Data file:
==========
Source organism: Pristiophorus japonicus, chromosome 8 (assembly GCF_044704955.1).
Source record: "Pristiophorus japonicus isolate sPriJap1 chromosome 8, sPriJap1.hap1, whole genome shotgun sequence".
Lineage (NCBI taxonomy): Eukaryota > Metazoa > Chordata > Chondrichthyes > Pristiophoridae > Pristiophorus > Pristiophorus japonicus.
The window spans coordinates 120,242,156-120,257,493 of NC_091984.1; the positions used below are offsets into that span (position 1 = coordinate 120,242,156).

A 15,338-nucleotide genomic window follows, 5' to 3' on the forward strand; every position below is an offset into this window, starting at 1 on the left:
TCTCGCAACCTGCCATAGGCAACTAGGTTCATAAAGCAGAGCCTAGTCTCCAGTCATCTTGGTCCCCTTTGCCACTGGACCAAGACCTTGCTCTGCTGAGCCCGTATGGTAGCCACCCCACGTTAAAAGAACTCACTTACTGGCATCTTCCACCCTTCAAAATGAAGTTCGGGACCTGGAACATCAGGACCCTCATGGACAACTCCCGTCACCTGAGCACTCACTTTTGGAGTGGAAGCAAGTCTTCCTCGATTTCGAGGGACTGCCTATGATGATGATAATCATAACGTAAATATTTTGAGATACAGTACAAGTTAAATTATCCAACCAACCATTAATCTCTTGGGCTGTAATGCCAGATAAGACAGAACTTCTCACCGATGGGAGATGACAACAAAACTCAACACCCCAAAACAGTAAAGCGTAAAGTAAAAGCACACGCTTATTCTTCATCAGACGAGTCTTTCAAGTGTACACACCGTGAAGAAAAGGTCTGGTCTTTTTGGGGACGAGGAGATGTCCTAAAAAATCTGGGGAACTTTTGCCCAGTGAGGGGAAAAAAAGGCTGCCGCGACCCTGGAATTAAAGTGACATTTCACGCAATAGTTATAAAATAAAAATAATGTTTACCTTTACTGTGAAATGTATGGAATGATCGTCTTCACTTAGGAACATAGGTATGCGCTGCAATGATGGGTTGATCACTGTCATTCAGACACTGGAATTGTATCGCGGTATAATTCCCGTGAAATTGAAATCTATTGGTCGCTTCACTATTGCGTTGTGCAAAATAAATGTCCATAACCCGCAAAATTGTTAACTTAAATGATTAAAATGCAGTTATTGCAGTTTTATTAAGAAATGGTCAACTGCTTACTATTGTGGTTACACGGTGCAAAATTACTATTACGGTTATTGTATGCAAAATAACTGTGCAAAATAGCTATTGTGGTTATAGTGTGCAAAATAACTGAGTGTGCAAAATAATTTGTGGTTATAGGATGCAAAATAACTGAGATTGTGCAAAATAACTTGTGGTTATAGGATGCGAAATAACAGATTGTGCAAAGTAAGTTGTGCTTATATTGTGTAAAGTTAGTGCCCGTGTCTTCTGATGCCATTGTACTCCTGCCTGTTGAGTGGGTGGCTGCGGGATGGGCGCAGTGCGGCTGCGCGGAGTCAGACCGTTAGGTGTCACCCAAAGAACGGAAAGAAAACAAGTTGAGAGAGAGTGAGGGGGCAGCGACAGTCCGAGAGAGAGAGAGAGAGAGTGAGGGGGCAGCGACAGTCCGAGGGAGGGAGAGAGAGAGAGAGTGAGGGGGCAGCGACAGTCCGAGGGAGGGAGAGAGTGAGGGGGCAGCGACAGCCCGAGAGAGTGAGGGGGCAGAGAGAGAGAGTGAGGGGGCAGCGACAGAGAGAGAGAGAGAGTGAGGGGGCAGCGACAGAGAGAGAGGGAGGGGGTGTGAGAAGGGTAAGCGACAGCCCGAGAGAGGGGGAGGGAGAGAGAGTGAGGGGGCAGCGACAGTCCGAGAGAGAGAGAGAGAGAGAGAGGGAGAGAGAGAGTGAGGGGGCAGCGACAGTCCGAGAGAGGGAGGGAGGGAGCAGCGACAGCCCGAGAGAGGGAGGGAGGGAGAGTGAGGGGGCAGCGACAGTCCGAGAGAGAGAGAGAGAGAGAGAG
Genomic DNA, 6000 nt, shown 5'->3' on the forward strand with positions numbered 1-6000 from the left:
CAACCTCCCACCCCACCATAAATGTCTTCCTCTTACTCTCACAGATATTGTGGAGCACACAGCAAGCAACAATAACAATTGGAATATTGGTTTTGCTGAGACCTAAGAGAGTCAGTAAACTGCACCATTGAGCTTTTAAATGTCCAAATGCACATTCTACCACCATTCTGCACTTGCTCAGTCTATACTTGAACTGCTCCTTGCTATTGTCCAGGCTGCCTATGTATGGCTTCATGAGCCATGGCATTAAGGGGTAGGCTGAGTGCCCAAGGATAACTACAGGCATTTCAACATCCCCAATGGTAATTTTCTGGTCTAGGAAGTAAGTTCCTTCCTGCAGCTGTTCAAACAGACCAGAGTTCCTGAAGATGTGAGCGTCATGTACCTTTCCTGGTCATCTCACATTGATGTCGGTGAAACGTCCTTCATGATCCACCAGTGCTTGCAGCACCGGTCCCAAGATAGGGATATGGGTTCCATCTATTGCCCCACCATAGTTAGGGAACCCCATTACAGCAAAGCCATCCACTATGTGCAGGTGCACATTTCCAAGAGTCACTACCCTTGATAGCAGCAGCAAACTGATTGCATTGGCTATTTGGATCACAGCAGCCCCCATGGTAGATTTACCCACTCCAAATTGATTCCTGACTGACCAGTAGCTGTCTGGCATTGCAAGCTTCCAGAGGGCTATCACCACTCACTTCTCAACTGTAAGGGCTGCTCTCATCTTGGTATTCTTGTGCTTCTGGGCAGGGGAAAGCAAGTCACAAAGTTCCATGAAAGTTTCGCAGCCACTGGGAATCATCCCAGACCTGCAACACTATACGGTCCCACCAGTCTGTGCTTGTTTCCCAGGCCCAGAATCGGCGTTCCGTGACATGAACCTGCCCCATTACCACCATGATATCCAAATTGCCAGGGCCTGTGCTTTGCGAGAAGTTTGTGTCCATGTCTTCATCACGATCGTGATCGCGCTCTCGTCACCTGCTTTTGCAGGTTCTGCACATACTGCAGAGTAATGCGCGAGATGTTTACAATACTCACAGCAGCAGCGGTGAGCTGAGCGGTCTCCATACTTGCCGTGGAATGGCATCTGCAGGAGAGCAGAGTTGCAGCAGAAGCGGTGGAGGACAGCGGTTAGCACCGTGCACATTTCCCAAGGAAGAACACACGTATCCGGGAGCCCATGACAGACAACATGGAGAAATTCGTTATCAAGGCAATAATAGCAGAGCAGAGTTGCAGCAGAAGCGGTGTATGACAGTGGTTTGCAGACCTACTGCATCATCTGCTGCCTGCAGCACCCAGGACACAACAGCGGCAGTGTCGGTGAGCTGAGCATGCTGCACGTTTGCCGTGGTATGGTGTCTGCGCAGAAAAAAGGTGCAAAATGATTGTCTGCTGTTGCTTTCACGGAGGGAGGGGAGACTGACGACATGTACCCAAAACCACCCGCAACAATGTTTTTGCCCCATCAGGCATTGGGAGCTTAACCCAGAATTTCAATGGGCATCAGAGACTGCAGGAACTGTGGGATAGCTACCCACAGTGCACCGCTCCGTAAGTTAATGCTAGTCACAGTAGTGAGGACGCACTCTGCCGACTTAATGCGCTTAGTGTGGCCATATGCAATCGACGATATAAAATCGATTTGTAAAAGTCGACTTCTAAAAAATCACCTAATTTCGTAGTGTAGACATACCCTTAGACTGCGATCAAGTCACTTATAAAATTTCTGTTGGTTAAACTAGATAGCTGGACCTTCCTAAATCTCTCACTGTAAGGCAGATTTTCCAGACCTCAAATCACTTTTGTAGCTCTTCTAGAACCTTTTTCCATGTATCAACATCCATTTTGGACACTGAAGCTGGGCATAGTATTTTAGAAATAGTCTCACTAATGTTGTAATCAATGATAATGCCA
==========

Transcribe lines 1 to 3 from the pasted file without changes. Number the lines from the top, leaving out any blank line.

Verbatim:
Source organism: Pristiophorus japonicus, chromosome 8 (assembly GCF_044704955.1).
Source record: "Pristiophorus japonicus isolate sPriJap1 chromosome 8, sPriJap1.hap1, whole genome shotgun sequence".
Lineage (NCBI taxonomy): Eukaryota > Metazoa > Chordata > Chondrichthyes > Pristiophoridae > Pristiophorus > Pristiophorus japonicus.